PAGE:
Moravian First Year Seminars in NYC
Sunday, September 25, 2011
Maafa: An Intense History Lesson
Our journey began, thankfully, at around 3pm which was a nice change from the usual 6am wake-up call. We spent the nearly three hour bus ride into Brooklyn chatting and eating. One of the leaders on the trip brought along tons of sub sandwiches, pasta and potato salad, cookies, drinks, etc. It was amazing. By the time we finally arrived at our destination, we were completely stuffed.
The performance began the second we walked in the door. We walked through a winding labyrinth of people and hallways among pictures and displays of the slave ships which crossed the Atlantic and the horrid conditions that were a fact of life for thousands of people. As we continued on our path, the nightmarish screams of children began to fill the air. At first I thought that there was a CD playing over an intercom. It wasn't until we turned the final corner that I discovered that the source was of the screaming was not an intercom but rather real children. A group of children, mostly under the age of ten, were huddled together. Some stood, while others were lying on the ground. As we continued into the sanctuary of the church, the screams and cries grew louder and louder. A second group of slightly older children were up on a platform, reaching their hands between the bars of the banister and calling out for help. On the ground beside them were two teenage boys, chained to the banister and reaching out for help. Amidst the confusing mess of people and corridors, it was difficult not to accidentally step on some helpless being on the floor. Finally we found our reserved seats and were able to take in the entire atmosphere. We were still plenty close enough to hear the cries of the children. I closed my eyes and was practically transported onto the slave ships. When I opened my eyes I noticed two teenage guys walking around. Like the others, these two were dressed in rags. One glared and pointed at us, his accusation clearly written in his actions. The other simply looked at us silently. His eyes were filled with sadness, hopelessness, and anger. It wasn't until later that I realized these two youths were picking us out of the crowd because we were, for the most part, the only white group in attendance. Eventually, the screams and cries died away as they began to prepare for the performance.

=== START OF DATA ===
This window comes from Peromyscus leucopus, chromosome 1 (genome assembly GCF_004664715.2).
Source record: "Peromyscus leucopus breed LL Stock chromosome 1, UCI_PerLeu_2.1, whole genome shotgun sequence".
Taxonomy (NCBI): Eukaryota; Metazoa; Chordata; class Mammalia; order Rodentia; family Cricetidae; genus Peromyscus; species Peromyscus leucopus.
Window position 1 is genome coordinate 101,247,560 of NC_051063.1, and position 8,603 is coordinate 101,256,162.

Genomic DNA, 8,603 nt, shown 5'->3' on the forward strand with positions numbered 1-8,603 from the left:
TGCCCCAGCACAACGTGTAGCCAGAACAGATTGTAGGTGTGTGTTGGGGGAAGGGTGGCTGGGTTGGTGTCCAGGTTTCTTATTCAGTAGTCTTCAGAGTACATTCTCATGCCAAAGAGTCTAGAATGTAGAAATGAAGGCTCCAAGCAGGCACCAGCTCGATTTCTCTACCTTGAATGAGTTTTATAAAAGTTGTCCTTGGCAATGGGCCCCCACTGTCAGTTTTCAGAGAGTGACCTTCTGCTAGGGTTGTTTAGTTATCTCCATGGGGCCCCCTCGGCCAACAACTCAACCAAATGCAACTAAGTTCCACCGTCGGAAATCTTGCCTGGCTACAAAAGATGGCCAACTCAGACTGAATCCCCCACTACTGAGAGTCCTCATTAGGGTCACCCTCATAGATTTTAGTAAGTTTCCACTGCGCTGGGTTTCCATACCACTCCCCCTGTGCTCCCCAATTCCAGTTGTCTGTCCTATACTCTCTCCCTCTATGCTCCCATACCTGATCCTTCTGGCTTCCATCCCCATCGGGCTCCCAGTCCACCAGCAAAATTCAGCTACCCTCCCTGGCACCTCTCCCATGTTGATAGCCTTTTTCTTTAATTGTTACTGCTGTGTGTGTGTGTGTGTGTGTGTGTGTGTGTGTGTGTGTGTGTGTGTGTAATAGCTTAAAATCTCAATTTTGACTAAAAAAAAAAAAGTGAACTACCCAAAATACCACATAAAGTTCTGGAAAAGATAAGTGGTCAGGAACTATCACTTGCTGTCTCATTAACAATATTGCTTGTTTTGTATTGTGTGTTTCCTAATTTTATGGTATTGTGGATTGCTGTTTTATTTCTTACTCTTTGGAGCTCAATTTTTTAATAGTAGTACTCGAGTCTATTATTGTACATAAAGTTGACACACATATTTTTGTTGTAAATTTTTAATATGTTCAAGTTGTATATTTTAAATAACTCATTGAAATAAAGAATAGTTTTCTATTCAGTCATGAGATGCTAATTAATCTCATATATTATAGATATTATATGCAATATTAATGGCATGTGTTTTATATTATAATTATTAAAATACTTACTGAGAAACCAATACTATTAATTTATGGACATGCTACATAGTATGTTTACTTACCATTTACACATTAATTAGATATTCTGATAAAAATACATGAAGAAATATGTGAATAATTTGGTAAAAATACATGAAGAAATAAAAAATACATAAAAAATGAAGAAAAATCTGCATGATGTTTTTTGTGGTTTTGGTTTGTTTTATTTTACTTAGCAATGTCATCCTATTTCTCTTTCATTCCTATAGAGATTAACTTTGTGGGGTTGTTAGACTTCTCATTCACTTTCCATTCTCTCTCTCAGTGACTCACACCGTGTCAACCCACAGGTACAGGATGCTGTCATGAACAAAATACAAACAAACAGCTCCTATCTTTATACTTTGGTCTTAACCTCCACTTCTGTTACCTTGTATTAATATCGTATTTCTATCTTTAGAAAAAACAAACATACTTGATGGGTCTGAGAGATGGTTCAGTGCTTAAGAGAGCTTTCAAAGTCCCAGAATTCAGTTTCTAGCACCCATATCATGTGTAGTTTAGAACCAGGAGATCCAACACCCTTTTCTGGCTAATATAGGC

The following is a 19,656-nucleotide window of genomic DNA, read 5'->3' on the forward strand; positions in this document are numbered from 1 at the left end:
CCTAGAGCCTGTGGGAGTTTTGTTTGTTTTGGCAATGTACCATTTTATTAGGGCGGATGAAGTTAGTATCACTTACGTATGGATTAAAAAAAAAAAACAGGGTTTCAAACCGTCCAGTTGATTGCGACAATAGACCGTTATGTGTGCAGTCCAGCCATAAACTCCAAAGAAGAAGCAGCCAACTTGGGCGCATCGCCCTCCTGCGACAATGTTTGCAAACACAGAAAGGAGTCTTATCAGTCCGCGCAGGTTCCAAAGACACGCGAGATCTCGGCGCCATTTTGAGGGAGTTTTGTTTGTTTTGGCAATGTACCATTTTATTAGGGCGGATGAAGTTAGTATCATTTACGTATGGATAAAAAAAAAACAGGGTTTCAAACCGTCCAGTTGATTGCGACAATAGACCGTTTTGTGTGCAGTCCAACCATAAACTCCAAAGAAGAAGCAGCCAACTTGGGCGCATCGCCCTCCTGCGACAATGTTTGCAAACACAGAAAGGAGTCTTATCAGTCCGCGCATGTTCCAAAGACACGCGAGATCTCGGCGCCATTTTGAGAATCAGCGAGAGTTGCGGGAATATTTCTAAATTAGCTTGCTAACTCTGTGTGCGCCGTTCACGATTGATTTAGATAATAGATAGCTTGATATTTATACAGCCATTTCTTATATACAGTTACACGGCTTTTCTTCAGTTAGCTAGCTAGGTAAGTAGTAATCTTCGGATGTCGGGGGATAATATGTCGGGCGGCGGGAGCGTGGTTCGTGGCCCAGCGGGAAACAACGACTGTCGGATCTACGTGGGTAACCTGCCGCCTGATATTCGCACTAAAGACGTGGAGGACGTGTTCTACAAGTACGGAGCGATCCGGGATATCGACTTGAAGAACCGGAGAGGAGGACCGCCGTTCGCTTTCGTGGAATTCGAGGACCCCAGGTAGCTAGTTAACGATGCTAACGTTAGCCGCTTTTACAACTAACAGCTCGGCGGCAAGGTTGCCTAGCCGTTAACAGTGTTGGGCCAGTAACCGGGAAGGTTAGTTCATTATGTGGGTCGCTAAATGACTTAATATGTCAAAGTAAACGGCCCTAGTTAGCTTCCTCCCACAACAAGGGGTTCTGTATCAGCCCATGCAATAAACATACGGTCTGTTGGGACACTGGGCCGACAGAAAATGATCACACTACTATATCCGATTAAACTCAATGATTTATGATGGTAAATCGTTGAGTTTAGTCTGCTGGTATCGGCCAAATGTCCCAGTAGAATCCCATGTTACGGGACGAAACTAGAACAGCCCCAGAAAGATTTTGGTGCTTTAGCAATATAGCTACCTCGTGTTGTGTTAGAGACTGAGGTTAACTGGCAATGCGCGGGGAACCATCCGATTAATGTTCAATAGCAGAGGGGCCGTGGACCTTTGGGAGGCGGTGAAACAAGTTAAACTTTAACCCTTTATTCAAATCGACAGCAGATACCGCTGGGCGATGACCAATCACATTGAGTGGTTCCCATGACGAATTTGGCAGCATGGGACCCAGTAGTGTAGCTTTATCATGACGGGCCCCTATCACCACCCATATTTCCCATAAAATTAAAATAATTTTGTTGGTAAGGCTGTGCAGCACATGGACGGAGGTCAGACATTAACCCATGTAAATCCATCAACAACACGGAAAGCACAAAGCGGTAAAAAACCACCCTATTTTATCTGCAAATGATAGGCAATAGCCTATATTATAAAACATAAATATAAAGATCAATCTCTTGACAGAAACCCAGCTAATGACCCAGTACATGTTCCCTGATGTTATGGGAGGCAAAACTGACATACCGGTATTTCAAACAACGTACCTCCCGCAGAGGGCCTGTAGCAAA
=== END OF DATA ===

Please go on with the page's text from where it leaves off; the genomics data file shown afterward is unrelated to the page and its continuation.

The performance itself was a whomping five hours long. It began with a religious celebration and communion before launching into the history of the African American people, beginning with the conflicts between African kings. The story, which begins with celebration and joyous music, continues as the people of the kingdoms are captured and sold into slavery. The story that was told was intense and brought controversial issues onto the main stage. Many of us have spent year after year reading about and discussing the horror that was slavery in America. However, there is a major difference between talking or reading about an issue and seeing it brought to life. As a history buff, I found the experience of Maafa to be quiet interesting. It truly brought history to life in an intense way and was completely worth the five hours.
Posted by Alexandria at 2:43 PM